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"Halibut Be Thy Name"
By Dave Kiffer

July 29, 2005

Ketchikan, Alaska - I've always been amused by parents who tell me their toddlers are religious.

Sure, First Communions are very important in some families as are declarations of faith (such as being "born again.") But those are for older children, not three and four year olds, no matter what their parents might think. For the average four-year-old, "Sleeping Beauty " or "Power Rangers" is about as close to deity worship as they come.  
jpg Dave Kiffer Column

For example, our four year old has been singing " I want to be like Cheezus" for the last few days. It is a song he is learning in a week-long summer class at Holy Name Pre-School.

At first, I thought he was singing "I want to be like Cheez Itz." He's often picking up little ditties like that during the time he communes with the Disney Channel and PBS Kids. The more you watch Kid TV the more you start to see that every second of air time is intended to inspire the "buy that, Daddy, pllllleeeeaaaaazzzz" reflex.

But come to find out, Liam is really singing "I want to be like Jesus." When I mentioned my confusion to one of the other class parents, she thought for a minute.

"I've often pondered 'What Would Cheeze Itz Do?' " she replied with a smile.

My wife and I aren't overtly religious. She comes from a long line of communicants to the "Cathedral of the Blessed Skeptic." I gained most of my religious training at "Our Lady of the Turn-Around Jump Shot" AKA Ketchikan Church League basketball in the 1960s.

But Liam is already taking to the religious life better than his parents have. Given the choice of "job" at pre-school he often selects "prayer leader." He cheerfully sings about "cheezus." He really enjoys concerts at the church. When we see a performance, he'll sit quietly for a few minutes and then get up.

"Where are you going?" I'll ask.

"Daddy," he'll say. "I want to go see the God."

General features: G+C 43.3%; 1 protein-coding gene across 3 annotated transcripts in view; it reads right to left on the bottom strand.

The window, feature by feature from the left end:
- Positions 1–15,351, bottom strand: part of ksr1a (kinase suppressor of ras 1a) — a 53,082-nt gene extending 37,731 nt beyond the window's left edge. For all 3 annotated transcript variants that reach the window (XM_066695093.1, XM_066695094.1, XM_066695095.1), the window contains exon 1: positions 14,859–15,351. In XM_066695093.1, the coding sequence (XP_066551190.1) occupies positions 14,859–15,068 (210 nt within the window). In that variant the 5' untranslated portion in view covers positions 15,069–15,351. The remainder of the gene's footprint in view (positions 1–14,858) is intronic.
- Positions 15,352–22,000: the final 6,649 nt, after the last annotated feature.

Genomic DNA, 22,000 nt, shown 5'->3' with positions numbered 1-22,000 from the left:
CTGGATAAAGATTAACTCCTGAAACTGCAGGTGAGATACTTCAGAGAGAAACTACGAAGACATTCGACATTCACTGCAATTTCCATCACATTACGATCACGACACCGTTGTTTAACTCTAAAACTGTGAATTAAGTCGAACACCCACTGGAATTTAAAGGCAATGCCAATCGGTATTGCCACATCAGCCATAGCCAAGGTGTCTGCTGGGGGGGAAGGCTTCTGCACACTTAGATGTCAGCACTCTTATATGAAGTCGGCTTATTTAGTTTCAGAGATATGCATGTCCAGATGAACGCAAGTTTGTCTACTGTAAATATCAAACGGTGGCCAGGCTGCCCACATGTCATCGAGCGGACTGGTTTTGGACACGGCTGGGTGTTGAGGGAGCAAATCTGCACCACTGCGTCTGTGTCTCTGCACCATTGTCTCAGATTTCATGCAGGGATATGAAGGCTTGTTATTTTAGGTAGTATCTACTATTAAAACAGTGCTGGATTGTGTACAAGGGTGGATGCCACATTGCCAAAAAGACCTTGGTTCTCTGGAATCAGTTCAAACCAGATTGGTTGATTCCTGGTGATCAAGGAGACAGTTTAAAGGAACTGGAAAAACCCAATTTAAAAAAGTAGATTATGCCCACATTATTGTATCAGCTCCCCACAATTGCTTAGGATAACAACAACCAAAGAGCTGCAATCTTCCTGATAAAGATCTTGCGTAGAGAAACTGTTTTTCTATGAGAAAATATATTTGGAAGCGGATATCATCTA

By that he means the Christ on the cross in the little side chapel near the confession booths. I notice the other toddlers like to do this as well. They chase each other around the side chapel - everyone communes with The Almighty in their own way - until someone's parent breaks up their fun and makes them return to the pews.

Liam's mother recently took him to see the Philadelphia Boys Choir which was traveling through Alaska and made a brief stop here for a lunch time concert.

As usual, Liam decided to make himself comfortable by lying down in the middle of the aisle right in front of the choir. I've heard that lying down on the floor is a sign that a toddler is comfortable in his environment. Either that or taking off his or her clothes. Fortunately, Liam has not chosen to disrobe in church..yet.

Anyway , he was stretched out enjoying the show when intrepid Daily News photographer Hall Anderson spied a great shot. Liam had his arms stretched out and was - we assume inadvertently, but then again maybe OUR toddler IS religious! - mirroring the Christ on the cross above the church altar and behind the choir.

Anderson snapped a picture that will now forever be a part of Liam's toddler scrap book. But the story doesn't end there. The picture didn't run in the local newspaper but it was sent out over the Associated Press photo network.

Liam's "pose" appeared in several newspapers including the Anchorage Daily News, the Juneau Empire and the Seattle PI. It took up half of the religion page in the Midland (Texas) Reporter-Telegram. It may have shown up in even more papers than that but it's not possible to know for sure. What I do know is that if you go on the internet and GOOGLE Liam Kiffer and religion, you get a whole bunch of hits. If he turns out one day to become the next Billy Graham, you could say it all started out with the Philadelphia Boys Choir and being like "Cheeze Itz."

Apparently, this sort of thing runs in family - even it did skip his parents generation.

Liam's grandmother was very amused by his "wanting to be like cheezus." She said it reminded her of the days in the mid 1920s when her family lived at the foot of Austin Street and she and her sisters attended a nearby Sunday school.

The barely school aged girls came home one day with a truly child's eye view of the Lord's Prayer. Mom's younger sister Alice was very interested in food even at that age. As the family was reciting the prayer at dinner, she loudly proclaimed "test passes the daily bread" and stuck out her hands to receive the bounty .

My mother said she had fishing on the mind, because shortly before that she had gone jigging with her father off one of the local docks.

"Our Father who are in Heaven," she prayed loudly, "Halibut be thy name."



Dave Kiffer is a freelance writer living in Ketchikan, Alaska.
Contact Dave at

Dave Kiffer ©2005

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